I gathered my feet beneath me and stood up. Relief. Tears. Hugs. Reprimanding for letting me go out there without my life vest.

I didn’t realize it until I wrote this, but, now, I rarely take my life jacket off while on the river, whether I’m in my boat or walking on the shore. I never know when I might need to jump in—to play in an eddy, to help a friend, to get on down the river faster than I was planning on.

Daily Prompt: Inside the Actor’s Studio

On the interview show Inside the Actors’ Studio (which I’ve never seen, but is the impetus for today’s daily prompt), host James Lipton asks each of his guests the same ten questions. What are your responses?

  • What is your favorite word?     I like the word accordingly. I feel the need to explain myself,  to explain my thinking and actions, and this word comes in handy during situations where this is required, especially when writing business letters.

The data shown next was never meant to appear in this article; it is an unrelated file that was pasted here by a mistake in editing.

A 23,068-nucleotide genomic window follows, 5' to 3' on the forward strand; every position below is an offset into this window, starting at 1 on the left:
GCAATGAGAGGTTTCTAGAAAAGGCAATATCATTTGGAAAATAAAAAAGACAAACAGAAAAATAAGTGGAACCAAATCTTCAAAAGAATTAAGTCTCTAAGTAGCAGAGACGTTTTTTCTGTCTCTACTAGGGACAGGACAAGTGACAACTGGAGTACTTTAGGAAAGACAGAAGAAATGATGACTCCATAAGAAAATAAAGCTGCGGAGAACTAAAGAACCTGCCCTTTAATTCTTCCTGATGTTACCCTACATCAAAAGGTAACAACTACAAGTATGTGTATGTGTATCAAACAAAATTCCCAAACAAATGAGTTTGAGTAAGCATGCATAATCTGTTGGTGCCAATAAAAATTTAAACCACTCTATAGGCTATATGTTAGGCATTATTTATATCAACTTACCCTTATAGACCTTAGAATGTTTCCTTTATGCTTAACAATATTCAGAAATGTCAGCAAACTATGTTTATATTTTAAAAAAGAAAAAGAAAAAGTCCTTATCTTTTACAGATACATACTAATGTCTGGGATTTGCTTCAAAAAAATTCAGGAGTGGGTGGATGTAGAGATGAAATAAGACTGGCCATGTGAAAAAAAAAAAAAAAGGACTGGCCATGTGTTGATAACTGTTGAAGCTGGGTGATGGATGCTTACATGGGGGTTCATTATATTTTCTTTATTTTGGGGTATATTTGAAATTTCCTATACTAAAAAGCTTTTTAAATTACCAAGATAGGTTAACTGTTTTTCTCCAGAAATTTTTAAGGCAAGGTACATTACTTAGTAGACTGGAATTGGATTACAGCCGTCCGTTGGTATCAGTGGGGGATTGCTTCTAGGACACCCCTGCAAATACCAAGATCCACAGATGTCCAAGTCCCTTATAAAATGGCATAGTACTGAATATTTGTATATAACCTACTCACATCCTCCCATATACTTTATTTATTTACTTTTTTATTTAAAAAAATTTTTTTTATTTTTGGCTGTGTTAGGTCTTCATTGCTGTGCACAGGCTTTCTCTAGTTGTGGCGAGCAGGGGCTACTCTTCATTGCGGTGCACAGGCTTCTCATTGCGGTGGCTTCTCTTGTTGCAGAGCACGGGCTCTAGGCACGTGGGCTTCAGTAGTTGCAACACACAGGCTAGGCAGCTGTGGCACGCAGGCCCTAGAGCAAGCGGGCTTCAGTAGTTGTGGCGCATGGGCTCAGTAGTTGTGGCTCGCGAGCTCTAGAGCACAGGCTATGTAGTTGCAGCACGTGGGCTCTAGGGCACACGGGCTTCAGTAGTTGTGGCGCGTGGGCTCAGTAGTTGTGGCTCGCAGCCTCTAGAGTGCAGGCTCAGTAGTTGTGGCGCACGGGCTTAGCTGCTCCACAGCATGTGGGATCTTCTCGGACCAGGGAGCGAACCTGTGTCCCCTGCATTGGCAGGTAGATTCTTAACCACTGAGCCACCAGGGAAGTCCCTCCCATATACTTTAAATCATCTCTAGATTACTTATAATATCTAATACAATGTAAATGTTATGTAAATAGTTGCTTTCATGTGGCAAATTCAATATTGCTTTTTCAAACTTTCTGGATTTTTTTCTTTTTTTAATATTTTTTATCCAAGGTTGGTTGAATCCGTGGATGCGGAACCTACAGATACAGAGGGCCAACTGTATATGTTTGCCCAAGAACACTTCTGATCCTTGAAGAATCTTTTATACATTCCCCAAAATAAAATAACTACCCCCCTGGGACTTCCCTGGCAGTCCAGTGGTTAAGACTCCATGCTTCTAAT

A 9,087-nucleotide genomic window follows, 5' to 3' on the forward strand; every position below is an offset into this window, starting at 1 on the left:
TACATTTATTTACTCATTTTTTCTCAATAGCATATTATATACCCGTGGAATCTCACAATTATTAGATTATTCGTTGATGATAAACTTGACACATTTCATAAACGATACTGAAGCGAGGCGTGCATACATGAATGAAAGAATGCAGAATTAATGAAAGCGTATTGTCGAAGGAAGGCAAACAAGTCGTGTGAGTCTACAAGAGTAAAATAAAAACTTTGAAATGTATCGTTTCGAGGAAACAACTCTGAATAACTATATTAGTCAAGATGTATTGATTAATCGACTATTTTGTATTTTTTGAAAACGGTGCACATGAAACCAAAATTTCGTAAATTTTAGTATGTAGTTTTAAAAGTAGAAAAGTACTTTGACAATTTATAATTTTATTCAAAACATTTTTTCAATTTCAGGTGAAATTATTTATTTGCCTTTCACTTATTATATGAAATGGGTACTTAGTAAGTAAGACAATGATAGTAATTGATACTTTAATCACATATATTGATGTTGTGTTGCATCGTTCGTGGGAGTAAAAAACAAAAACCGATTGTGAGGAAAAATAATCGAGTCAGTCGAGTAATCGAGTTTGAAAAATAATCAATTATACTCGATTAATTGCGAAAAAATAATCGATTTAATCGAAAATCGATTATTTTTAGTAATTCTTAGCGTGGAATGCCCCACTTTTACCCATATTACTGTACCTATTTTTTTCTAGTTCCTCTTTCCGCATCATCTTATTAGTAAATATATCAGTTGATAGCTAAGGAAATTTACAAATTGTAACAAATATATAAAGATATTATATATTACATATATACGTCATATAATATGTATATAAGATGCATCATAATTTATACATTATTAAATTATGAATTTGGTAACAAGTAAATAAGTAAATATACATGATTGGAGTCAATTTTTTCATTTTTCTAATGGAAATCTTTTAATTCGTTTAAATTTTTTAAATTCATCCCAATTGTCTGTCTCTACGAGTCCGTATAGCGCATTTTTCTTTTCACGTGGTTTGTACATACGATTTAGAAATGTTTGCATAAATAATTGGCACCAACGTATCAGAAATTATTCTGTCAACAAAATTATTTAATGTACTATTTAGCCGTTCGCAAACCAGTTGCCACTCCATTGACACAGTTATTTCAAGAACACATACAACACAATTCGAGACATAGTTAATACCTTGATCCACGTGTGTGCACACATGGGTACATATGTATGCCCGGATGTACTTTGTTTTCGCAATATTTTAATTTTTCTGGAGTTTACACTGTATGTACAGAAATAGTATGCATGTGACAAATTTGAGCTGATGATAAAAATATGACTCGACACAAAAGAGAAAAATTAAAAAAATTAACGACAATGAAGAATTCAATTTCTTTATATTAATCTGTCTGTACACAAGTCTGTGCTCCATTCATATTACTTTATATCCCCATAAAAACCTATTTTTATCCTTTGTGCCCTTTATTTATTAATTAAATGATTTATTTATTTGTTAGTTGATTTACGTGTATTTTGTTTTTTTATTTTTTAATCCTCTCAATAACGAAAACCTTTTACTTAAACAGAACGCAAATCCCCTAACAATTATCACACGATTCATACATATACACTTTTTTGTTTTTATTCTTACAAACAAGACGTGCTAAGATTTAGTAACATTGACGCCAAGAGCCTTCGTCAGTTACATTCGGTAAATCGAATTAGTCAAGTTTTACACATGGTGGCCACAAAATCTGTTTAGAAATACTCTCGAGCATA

• What is your least favorite word?     Jesus Christ, when used as an interjection or exclamation, is an indication of  insensitivity, or, worse, immaturity or ignorance.
  • What turns you on creatively, spiritually or emotionally?     Enthusiasm will get me thinking creatively, whether it is my own or someone else’s. The incredible beauty of nature and the adaptations of its species ignites my spirituality. I am moved emotionally when I sense, even briefly, that I matter, that I am essential to someone’s well-being, when there is evidence that I inspired someone to want to change or make a difference. I am equally moved when I sense my insignificance in the grand scheme of things.
  • What turns you off?     People who overly project themselves on others or into a normal social setting turn me off. It could be a smell–cigarette smoke, perfume, body odor; a loud voice or car stereo; an out of control or excessively active body; or stepping, uninvited, into my personal space.